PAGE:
Chairman Camp Releases Tax Reform Discussion DraftMarch 5, 2014
On Feb. 26, House Ways and Means Committee Chairman Dave Camp (R-Mich.) released a draft entitled: “Tax Reform Act of 2014” that would lower corporate and individual tax rates, reform U.S. international tax rules and aims to simplify the tax code.
Similar to Camp’s previous discussion drafts that he unveiled in 2011 and 2013, this latest draft is not an introduced bill, but it does contain legislative language. Although Congress faces significant election-year challenges in enacting tax reform legislation, Camp plans to work this year to gain support from lawmakers on both sides of the aisle for a comprehensive overhaul of the tax code.
Under Chairman Camp’s proposal, the current 35 percent top corporate rate would be reduced over five years to 25 percent. The proposed corporate rate reduction would be phased in by two percentage points each year from 2015 through 2019. He also proposes to replace the current seven individual income tax brackets—ranging from 10 percent to 39.6 percent—with two tax brackets of 10 percent and 25 percent.
A new 10 percent surtax is proposed on certain types of income above $450,000 for joint filers and above $400,000 for single filers. The surtax would apply to modified adjusted gross income (MAGI) above the threshold amounts, which would include certain items currently excluded from taxable income, such as employer provided health benefits and the self-employment health deduction, the section 911 income exclusion, tax exempt interest, untaxed Social Security benefits and 401(k) contributions. In addition, the standard deduction would be phased out for all filers with MAGI income exceeding certain thresholds.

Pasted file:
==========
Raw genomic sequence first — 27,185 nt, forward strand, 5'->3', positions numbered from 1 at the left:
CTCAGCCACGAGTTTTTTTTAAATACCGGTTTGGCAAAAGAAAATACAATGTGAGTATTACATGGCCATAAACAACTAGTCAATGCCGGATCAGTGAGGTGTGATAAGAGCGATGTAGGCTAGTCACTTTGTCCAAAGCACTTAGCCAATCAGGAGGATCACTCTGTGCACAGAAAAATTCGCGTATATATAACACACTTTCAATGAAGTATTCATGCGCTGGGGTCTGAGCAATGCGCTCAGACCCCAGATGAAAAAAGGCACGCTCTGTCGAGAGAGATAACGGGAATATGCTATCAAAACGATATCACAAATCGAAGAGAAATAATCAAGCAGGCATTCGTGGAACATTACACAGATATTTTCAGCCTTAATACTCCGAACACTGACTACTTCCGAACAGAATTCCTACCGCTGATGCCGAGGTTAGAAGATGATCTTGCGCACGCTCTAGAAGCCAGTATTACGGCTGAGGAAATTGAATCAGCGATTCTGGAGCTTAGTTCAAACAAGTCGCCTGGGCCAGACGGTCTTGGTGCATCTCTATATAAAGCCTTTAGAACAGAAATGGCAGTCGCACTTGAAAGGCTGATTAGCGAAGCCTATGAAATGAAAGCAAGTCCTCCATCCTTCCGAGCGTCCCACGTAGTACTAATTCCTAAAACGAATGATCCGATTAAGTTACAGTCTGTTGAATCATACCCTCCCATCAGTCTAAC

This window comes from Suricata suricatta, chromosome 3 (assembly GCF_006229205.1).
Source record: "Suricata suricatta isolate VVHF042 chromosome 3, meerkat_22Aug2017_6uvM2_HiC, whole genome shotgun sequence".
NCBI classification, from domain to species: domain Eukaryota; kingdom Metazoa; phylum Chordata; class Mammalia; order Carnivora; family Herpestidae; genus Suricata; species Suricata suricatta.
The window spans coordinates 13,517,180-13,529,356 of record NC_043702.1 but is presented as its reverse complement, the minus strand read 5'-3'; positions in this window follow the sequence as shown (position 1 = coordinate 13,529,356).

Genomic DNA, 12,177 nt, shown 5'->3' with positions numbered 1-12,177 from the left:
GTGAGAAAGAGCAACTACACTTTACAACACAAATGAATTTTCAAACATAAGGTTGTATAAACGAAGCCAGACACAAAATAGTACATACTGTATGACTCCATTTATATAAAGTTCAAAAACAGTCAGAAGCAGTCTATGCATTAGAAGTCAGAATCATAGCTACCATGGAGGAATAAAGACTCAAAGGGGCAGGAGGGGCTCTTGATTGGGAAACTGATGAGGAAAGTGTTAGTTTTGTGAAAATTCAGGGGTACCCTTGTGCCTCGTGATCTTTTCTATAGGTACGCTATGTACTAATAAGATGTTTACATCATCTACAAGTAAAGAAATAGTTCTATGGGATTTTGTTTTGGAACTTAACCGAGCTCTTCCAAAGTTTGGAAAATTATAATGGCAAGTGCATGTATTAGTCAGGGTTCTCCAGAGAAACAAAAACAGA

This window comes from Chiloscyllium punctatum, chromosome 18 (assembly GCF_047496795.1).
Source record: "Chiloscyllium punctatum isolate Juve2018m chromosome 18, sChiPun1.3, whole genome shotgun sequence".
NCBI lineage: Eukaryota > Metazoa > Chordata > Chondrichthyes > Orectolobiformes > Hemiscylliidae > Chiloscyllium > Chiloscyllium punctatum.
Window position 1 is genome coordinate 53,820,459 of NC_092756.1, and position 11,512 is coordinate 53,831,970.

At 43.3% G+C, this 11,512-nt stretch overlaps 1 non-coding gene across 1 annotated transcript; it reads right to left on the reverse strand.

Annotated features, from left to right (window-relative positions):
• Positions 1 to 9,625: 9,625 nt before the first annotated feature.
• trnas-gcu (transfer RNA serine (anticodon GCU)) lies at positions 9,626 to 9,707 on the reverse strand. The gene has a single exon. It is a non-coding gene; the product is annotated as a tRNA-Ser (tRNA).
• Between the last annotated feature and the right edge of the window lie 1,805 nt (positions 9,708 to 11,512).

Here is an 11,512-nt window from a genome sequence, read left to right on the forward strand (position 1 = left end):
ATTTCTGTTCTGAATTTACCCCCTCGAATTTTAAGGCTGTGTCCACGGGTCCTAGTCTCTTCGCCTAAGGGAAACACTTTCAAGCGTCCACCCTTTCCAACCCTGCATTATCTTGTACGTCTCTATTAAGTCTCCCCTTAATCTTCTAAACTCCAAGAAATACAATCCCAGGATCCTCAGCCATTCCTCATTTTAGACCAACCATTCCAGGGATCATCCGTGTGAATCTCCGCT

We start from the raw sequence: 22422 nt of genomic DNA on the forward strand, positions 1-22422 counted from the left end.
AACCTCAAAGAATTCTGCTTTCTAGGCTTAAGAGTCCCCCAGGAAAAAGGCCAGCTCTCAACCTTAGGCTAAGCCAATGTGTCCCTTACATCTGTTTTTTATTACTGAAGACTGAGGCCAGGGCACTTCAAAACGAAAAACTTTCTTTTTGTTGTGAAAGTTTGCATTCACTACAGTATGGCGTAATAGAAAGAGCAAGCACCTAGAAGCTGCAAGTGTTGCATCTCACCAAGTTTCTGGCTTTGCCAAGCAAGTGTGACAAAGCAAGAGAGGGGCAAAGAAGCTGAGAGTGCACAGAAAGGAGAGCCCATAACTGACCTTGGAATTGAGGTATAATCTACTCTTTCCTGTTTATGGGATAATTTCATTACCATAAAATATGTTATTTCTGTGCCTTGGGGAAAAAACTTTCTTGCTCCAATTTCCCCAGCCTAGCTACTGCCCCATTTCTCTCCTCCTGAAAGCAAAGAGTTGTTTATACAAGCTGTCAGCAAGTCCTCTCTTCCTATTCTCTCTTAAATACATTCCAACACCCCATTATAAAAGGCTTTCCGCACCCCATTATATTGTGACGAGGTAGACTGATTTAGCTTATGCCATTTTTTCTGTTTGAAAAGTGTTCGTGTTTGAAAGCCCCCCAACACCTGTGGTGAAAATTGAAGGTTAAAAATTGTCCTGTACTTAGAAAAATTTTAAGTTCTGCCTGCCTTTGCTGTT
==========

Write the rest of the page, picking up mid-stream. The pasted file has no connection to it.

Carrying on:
Additionally, the draft would repeal the individual alternative minimum tax (AMT) and the corporate AMT. The research and experimentation (R&E) credit would be modified and made permanent. Beginning in 2014, the draft would make permanent an expensing limit of $250,000 and an investment phase-out of $800,000. Rules allowing computer software and certain investments in real property to qualify as section 179 expensing also would be made permanent.
Significantly, Camp released two revenue estimates from the Joint Committee on Taxation (JCT) staff in conjunction with the draft: the first, a traditional “static” score, shows that the proposal would be revenue neutral over 10 years; the second, a so-called “dynamic” score, which includes estimates about the macroeconomic impact of the proposal, projects that Camp’s plan would boost the size of the economy and therefore also boost federal receipts by between $50 billion and $700 billion over 10 years, depending on which assumptions and models are used to make the calculations.
Since becoming chair in 2009, Camp has devoted much of his time and energy to tax reform and he is going to continue to push forward on trying to get this enacted before his term is up at the end of this year due to term limit rules. Even if no further action is taken on Camp’s draft in 2014, it is likely, at the very least, to greatly influence the content of any and all future tax reform legislation.